Reducing Weaning Stress
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Weaning is a very a stressful time for calves. Reducing weaning stress in calves can increase their daily gain. There are four stress factors that calves can experience during weaning: physical, environmental, nutritional, and social. Proper management can reduce or eliminate some of these.
Physical stress can occur happens periods of moving or standing in working facilities, rough handling in the chute or hauling. Castration and dehorning at weaning can greatly increase stress, so by castrating at birth and vaccinating before weaning producers can reduce this type of stress.
Environmental stress can be created by the producer or a product of the climate. The weaning pen is a huge factor in this type of stress. When you bring calves from a clean pasture to a weaning lot, and they are not familiar with the new surroundings it can be a stress factor. These calves may have never eaten from a feed bunk, or drank water out of a tank, so the stress adds up. Putting calves to dusty dry lot, where they walk the fence in a confined space stirring up dust, can cause respiratory problems and decreased weight gain. Weather such as rain, ice, snow and wind are a fact of life, but you can try to schedule weaning time to avoid those conditions.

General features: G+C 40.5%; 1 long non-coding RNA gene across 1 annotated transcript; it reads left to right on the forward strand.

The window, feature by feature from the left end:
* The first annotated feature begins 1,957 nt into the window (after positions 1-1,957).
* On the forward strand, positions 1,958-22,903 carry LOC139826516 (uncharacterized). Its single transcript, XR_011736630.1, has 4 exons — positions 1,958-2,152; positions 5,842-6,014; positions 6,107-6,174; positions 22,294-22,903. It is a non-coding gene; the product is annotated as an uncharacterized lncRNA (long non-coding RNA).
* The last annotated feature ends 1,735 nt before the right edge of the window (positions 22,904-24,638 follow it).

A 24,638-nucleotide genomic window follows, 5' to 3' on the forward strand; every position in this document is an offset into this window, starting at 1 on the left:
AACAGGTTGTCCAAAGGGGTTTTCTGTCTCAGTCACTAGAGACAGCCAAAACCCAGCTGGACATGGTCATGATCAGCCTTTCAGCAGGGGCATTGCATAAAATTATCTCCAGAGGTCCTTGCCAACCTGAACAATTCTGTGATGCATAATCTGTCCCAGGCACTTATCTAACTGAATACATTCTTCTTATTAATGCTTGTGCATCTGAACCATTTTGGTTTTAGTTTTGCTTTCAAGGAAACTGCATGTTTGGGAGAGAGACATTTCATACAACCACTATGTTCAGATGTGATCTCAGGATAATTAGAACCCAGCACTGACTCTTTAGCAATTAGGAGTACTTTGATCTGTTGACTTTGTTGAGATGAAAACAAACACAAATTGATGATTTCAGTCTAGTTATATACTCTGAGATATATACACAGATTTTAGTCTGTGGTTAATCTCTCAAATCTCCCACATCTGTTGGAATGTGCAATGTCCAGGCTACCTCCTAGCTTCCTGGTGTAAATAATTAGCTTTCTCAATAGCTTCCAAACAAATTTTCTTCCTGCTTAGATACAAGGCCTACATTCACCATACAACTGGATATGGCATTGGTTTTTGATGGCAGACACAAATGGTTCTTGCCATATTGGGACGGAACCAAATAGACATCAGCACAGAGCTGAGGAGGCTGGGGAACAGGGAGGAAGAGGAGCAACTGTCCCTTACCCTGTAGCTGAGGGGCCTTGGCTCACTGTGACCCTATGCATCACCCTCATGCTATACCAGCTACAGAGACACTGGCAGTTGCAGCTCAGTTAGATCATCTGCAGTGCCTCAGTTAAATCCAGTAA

Social stress is usually caused by removing the calf from its mother. While this is an inevitable part of weaning, you can decrease the stress by using fenceline weaning. This method involves separating the calves from their mothers with a strong fence between them that will keep them apart, but allow them to have fenceline contact. This calms the calves to a degree and separation isn’t such a large stressor. Even a greater distance apart, as long as the calves can see the cows, stress levels will be reduced.
Nutritional stress occurs when calves are moved from momma’s milk and pasture diet to a stored forage and grain diet. Having high-quality pasture available to calves during weaning time in the spring and the fall helps reduce nutritional stress. For fall weaning, calves can graze regrowth on hayfields or stockpiled fescue fields. Producers should graze or clip pastures and fertilize between mid-August to mid-September to allow enough time for regrowth. Turn calves into the pasture when forage is 8 to 12 inches tall and graze until grasses are 3 to 4 inches tall.
Pasture weaning can really reduce stress levels compared to the conventional dry lot method. Pasture weaning reduces the nutritional and environmental stress as calves are already used to pasture and their diet doesn’t drastically change. To be successful with this method, it will take planning on your part regarding high-quality, available pastures.